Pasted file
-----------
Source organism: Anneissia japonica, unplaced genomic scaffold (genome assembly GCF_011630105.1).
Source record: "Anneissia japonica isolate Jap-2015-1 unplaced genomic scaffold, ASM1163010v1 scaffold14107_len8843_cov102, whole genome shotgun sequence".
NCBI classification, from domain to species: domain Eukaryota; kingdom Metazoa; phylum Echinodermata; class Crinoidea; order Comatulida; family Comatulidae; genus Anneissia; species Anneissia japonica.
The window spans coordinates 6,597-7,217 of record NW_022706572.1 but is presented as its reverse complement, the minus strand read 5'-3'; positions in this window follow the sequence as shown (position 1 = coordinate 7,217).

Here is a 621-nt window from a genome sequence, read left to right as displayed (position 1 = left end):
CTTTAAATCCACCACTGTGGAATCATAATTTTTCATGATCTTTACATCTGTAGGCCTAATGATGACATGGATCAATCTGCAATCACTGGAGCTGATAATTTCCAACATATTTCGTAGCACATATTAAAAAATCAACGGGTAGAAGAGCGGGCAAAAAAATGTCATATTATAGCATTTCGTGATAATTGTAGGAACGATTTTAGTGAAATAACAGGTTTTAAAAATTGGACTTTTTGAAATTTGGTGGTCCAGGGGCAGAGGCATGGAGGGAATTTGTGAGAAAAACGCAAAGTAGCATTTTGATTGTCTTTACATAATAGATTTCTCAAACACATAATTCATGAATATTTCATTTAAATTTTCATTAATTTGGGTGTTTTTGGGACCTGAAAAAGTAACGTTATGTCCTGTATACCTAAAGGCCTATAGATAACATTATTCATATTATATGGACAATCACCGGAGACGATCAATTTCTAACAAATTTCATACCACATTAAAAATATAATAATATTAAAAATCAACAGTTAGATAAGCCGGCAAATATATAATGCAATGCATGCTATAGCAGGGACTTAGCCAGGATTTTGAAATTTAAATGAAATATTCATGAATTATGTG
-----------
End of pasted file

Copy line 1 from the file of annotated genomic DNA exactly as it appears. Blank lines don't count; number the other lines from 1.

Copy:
Source organism: Anneissia japonica, unplaced genomic scaffold (genome assembly GCF_011630105.1).